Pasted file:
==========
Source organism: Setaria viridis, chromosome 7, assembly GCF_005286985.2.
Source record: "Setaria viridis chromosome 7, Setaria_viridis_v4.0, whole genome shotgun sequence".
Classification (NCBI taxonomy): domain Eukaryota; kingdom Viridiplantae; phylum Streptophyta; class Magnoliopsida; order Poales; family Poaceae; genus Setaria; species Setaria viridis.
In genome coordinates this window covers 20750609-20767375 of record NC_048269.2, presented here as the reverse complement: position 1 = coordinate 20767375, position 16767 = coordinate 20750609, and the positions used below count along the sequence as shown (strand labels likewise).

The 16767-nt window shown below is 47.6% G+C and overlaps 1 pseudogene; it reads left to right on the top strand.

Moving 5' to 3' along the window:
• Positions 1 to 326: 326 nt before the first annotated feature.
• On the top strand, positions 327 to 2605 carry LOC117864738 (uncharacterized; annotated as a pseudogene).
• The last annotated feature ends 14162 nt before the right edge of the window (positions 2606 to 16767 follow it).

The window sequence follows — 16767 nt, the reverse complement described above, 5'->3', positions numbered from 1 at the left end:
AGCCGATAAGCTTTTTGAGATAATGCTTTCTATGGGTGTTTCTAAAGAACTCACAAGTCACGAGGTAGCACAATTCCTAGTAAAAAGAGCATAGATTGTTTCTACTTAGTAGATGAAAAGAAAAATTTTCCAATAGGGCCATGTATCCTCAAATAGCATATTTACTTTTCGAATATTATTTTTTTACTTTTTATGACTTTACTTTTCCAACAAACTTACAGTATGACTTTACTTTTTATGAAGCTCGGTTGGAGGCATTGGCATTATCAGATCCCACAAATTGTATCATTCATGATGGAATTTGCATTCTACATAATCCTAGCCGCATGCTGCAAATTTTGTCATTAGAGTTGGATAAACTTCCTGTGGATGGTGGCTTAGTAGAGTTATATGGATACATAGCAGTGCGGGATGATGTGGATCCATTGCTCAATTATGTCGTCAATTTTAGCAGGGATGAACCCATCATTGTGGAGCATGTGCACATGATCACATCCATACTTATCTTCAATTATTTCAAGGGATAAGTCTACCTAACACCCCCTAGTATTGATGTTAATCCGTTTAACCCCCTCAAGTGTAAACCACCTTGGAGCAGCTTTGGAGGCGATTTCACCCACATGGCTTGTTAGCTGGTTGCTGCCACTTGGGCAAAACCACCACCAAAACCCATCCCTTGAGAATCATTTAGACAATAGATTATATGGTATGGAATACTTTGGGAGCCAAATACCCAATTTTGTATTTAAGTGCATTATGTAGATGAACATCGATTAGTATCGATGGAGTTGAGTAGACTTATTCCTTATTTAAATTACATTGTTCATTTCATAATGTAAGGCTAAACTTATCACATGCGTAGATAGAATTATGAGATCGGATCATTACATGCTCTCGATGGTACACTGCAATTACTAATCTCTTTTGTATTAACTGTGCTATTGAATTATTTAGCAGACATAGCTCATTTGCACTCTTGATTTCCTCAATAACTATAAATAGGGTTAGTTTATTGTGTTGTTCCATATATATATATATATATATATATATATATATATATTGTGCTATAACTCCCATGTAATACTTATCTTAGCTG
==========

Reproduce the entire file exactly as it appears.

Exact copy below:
Source organism: Setaria viridis, chromosome 7, assembly GCF_005286985.2.
Source record: "Setaria viridis chromosome 7, Setaria_viridis_v4.0, whole genome shotgun sequence".
Classification (NCBI taxonomy): domain Eukaryota; kingdom Viridiplantae; phylum Streptophyta; class Magnoliopsida; order Poales; family Poaceae; genus Setaria; species Setaria viridis.
In genome coordinates this window covers 20750609-20767375 of record NC_048269.2, presented here as the reverse complement: position 1 = coordinate 20767375, position 16767 = coordinate 20750609, and the positions used below count along the sequence as shown (strand labels likewise).

The 16767-nt window shown below is 47.6% G+C and overlaps 1 pseudogene; it reads left to right on the top strand.

Moving 5' to 3' along the window:
• Positions 1 to 326: 326 nt before the first annotated feature.
• On the top strand, positions 327 to 2605 carry LOC117864738 (uncharacterized; annotated as a pseudogene).
• The last annotated feature ends 14162 nt before the right edge of the window (positions 2606 to 16767 follow it).

The window sequence follows — 16767 nt, the reverse complement described above, 5'->3', positions numbered from 1 at the left end:
AGCCGATAAGCTTTTTGAGATAATGCTTTCTATGGGTGTTTCTAAAGAACTCACAAGTCACGAGGTAGCACAATTCCTAGTAAAAAGAGCATAGATTGTTTCTACTTAGTAGATGAAAAGAAAAATTTTCCAATAGGGCCATGTATCCTCAAATAGCATATTTACTTTTCGAATATTATTTTTTTACTTTTTATGACTTTACTTTTCCAACAAACTTACAGTATGACTTTACTTTTTATGAAGCTCGGTTGGAGGCATTGGCATTATCAGATCCCACAAATTGTATCATTCATGATGGAATTTGCATTCTACATAATCCTAGCCGCATGCTGCAAATTTTGTCATTAGAGTTGGATAAACTTCCTGTGGATGGTGGCTTAGTAGAGTTATATGGATACATAGCAGTGCGGGATGATGTGGATCCATTGCTCAATTATGTCGTCAATTTTAGCAGGGATGAACCCATCATTGTGGAGCATGTGCACATGATCACATCCATACTTATCTTCAATTATTTCAAGGGATAAGTCTACCTAACACCCCCTAGTATTGATGTTAATCCGTTTAACCCCCTCAAGTGTAAACCACCTTGGAGCAGCTTTGGAGGCGATTTCACCCACATGGCTTGTTAGCTGGTTGCTGCCACTTGGGCAAAACCACCACCAAAACCCATCCCTTGAGAATCATTTAGACAATAGATTATATGGTATGGAATACTTTGGGAGCCAAATACCCAATTTTGTATTTAAGTGCATTATGTAGATGAACATCGATTAGTATCGATGGAGTTGAGTAGACTTATTCCTTATTTAAATTACATTGTTCATTTCATAATGTAAGGCTAAACTTATCACATGCGTAGATAGAATTATGAGATCGGATCATTACATGCTCTCGATGGTACACTGCAATTACTAATCTCTTTTGTATTAACTGTGCTATTGAATTATTTAGCAGACATAGCTCATTTGCACTCTTGATTTCCTCAATAACTATAAATAGGGTTAGTTTATTGTGTTGTTCCATATATATATATATATATATATATATATATATATATTGTGCTATAACTCCCATGTAATACTTATCTTAGCTG